Cement prices in Qatar are expected to remain flat because of fewer local players and government control over prices, according to Global Investment House.The cement sector continued to witness low demand in the first quarter of this year and the country was also “hurt” by influx of cheaper cement from neighbouring countries, said Global in its latest report.
The sector witnessed a bottom line growth of 6.7% despite a 1.3% drop in the top line, it said, adding: “Of the two listed cement companies, Al Khalij Holding saw its bottom line grow 53.3% while Qatar National Cement (QNCC) reported an increase of 2% during January-March.”
The consolidated revenues of the sector declined by 1.3% to US$90.1m (QR328m) due to a decline in cement sales volume as well as fall in prices. The decline was somehow arrested by Al Khalij Holding (Gulf Cement) whose sales witnessed an increase of 69.7%.
Noting that cement prices in Qatar have remained mostly constant since last couple of year with average price around US$68.7 (QR250) per tonne, Global said: “We believe cement prices to remain flat in Qatar because of lesser local players and government control over prices.”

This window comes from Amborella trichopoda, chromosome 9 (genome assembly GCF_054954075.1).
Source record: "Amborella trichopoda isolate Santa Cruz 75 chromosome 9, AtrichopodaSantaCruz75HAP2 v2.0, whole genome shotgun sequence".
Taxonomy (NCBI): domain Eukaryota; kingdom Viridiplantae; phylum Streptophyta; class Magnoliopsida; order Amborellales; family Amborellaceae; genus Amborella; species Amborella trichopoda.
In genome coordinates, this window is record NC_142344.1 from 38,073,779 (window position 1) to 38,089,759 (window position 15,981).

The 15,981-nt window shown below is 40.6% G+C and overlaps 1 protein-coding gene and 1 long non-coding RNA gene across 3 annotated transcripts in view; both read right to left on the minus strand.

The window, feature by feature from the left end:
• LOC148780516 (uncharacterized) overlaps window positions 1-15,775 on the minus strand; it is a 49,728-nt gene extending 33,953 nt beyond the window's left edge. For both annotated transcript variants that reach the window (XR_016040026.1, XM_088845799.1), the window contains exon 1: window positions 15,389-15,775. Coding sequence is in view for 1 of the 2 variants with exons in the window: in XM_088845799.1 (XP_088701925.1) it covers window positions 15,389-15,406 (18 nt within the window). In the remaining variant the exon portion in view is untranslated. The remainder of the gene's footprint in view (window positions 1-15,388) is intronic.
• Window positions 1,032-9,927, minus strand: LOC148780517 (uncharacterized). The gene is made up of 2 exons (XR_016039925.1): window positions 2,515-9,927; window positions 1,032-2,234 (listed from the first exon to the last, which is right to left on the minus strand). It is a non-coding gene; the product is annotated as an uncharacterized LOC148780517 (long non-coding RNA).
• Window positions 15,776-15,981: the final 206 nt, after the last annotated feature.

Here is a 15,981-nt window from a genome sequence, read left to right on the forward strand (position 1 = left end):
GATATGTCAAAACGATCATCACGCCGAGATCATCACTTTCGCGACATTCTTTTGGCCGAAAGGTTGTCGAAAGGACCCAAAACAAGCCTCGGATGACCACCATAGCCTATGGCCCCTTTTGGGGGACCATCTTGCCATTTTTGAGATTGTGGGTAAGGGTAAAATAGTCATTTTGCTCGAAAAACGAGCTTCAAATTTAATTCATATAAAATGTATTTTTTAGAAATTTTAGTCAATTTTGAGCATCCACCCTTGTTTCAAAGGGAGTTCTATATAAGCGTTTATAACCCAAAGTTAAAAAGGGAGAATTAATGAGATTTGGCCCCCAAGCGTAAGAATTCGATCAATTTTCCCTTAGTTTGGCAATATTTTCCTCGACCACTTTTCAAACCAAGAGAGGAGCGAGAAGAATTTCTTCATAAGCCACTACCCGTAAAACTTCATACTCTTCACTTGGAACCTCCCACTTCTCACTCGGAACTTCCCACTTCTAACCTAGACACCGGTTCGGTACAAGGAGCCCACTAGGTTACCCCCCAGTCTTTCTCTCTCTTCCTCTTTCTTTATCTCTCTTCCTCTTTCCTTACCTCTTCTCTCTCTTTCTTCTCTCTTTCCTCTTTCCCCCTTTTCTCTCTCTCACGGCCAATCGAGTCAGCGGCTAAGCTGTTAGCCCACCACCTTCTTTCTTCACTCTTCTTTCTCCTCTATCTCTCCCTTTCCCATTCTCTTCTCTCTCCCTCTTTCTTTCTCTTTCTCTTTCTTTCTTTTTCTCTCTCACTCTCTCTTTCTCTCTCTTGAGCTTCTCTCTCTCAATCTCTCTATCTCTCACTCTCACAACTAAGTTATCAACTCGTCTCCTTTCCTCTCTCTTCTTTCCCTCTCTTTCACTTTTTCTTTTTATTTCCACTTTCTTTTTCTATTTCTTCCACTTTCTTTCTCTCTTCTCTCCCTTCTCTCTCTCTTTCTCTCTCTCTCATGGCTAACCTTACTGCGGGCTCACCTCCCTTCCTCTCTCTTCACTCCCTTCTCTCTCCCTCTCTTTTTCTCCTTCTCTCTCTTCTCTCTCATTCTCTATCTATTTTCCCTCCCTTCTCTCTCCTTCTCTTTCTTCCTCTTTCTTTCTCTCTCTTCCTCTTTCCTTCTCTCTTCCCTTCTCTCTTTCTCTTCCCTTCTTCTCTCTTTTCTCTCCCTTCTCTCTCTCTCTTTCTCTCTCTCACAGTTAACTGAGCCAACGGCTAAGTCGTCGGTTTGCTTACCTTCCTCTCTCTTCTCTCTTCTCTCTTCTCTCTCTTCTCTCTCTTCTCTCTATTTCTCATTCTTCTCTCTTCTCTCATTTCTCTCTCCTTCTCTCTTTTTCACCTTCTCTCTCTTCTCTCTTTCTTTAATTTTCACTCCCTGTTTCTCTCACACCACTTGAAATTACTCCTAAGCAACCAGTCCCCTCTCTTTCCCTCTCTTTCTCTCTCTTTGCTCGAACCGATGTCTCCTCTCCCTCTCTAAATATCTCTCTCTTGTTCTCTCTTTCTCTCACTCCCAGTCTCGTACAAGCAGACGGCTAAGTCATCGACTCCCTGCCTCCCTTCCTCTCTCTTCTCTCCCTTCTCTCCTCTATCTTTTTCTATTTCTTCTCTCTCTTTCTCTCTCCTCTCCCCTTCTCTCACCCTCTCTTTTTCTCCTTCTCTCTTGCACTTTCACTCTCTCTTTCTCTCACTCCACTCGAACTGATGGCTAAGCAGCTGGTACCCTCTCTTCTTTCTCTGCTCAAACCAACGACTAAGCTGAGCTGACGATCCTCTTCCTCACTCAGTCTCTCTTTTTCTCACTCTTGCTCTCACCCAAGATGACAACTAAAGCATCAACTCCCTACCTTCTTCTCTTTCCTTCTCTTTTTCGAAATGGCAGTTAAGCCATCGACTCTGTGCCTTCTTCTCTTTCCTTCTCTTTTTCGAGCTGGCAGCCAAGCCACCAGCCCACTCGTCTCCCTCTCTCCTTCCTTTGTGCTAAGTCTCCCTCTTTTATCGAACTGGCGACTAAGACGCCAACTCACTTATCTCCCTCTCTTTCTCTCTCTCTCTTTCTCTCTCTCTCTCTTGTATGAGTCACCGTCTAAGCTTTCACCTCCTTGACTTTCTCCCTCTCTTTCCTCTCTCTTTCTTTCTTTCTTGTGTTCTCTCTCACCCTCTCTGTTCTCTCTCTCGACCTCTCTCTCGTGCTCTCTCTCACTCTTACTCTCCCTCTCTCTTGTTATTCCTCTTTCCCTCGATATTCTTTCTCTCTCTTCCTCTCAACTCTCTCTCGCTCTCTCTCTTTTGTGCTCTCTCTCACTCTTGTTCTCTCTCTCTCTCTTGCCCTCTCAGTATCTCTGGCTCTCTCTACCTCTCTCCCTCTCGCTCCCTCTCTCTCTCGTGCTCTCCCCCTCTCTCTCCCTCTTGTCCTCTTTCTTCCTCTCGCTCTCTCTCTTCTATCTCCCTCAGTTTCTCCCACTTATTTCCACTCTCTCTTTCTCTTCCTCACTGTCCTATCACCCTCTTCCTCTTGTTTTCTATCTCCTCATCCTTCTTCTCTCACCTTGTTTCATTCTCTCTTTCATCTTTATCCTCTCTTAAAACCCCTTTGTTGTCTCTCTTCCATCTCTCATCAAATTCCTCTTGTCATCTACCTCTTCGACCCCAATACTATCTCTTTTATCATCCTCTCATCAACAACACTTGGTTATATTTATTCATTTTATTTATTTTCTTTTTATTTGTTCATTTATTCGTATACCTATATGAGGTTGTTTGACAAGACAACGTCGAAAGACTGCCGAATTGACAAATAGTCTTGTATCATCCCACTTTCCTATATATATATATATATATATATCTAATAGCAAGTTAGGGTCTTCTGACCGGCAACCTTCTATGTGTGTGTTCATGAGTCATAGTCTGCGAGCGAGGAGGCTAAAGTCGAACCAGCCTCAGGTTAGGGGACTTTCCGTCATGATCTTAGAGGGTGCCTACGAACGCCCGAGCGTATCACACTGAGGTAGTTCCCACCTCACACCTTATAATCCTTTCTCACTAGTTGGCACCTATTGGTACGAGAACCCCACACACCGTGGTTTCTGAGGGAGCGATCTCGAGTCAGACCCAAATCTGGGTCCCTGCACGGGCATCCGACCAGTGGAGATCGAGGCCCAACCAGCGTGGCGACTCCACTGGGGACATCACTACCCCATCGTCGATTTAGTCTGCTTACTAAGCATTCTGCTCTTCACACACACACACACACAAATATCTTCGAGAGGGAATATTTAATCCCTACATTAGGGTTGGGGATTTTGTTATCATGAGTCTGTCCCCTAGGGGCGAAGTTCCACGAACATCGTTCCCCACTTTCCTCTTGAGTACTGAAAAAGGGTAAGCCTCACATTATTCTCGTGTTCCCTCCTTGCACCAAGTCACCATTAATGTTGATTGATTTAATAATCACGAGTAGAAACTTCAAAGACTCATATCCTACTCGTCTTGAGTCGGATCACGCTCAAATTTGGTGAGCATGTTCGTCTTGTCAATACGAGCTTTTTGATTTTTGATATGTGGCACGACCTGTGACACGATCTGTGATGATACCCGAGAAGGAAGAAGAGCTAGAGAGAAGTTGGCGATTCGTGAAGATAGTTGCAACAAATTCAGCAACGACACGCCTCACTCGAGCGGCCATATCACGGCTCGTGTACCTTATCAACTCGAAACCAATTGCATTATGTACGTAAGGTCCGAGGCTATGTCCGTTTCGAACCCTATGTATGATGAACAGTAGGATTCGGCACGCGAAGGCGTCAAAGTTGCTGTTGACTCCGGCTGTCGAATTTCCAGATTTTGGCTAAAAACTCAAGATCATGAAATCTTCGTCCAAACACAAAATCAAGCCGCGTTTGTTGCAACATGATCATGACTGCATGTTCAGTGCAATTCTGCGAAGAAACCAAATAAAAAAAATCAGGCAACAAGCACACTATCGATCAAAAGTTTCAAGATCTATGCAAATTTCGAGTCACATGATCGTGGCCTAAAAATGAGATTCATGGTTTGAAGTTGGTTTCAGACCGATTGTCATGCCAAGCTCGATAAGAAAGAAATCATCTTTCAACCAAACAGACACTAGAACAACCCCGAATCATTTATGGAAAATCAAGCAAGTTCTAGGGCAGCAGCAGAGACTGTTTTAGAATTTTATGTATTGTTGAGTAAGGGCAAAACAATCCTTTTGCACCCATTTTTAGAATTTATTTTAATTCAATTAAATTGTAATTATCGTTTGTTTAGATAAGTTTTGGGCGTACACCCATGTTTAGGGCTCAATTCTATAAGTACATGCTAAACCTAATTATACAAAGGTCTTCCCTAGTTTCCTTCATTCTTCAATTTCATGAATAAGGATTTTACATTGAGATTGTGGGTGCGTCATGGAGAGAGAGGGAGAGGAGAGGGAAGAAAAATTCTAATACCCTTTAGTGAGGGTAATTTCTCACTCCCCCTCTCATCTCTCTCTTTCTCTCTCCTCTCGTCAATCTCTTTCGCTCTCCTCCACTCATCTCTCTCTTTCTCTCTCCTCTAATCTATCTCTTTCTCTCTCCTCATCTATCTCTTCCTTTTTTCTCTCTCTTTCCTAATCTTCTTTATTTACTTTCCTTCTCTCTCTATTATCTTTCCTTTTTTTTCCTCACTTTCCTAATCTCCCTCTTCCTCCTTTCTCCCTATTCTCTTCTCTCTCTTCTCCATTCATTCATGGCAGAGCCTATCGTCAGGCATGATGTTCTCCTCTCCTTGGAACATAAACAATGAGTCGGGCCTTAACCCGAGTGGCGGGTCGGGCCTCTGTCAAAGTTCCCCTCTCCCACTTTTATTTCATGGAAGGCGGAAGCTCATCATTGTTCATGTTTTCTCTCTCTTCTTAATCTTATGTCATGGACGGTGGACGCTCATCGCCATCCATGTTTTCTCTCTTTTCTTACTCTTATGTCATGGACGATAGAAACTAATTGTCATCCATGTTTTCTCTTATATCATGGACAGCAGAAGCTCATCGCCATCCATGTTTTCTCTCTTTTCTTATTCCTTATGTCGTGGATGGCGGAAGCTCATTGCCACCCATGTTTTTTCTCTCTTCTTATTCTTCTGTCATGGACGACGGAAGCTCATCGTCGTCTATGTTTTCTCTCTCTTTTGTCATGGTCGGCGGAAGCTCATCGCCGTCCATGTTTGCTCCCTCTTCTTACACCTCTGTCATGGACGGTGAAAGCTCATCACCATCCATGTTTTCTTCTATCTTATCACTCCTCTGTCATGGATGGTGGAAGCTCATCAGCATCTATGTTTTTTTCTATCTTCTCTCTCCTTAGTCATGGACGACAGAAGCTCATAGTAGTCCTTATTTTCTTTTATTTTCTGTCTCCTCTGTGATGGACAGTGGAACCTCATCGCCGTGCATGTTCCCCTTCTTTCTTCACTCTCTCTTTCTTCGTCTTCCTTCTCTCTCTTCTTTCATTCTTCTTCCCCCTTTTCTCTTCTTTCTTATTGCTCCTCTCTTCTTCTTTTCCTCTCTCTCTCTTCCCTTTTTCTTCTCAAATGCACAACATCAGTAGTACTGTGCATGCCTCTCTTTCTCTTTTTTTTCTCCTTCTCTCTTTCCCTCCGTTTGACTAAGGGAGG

The consolidated net income of the two listed companies was up 6.7% YoY to US$35.8m (QR130mn) at the end of March 31, 2011. It had reported a 3.2% growth QoQ.
This increase in net income, according to Global, resulted from enhanced gross margins to 40.9% in 1Q against 34.5% in the comparable period of previous year. QNCC enjoyed gross margins of 44.8% while Al Khalij Holding’s was 20.9%. The non-core income segment continued to add to the bottom line but it was “significantly” lesser than the contribution in the same period last year. Its contribution was US$5.4m (QR20m) or 15.3% of total income compared to US$11.2m (QR41m) or 33.4% of total income in 1Q 2010.
The debt levels of the sector increased by 53.1% to US$472.2m (QR1.72bn) in the first three months of this year, thus resulting in debt-asset ratio to jump to 29.1% from 21.7% in the year-ago quarter, it said, adding: “The increase in the debt levels could be attributed to increase in the leverage taken by Al Khalij Holding.” The assets of the cement sector rose 14.4% to US$1.62bn (QR6bn) in January-March 2011 mainly due to the 53.1% increase in debt.
In view of the probe into bidding of FIFA World Cup 2022, Global, however, cautioned that situation may go haywire until things get cleared up and “if the (probe) results goes against Qatar, we will revisit the companies under coverage.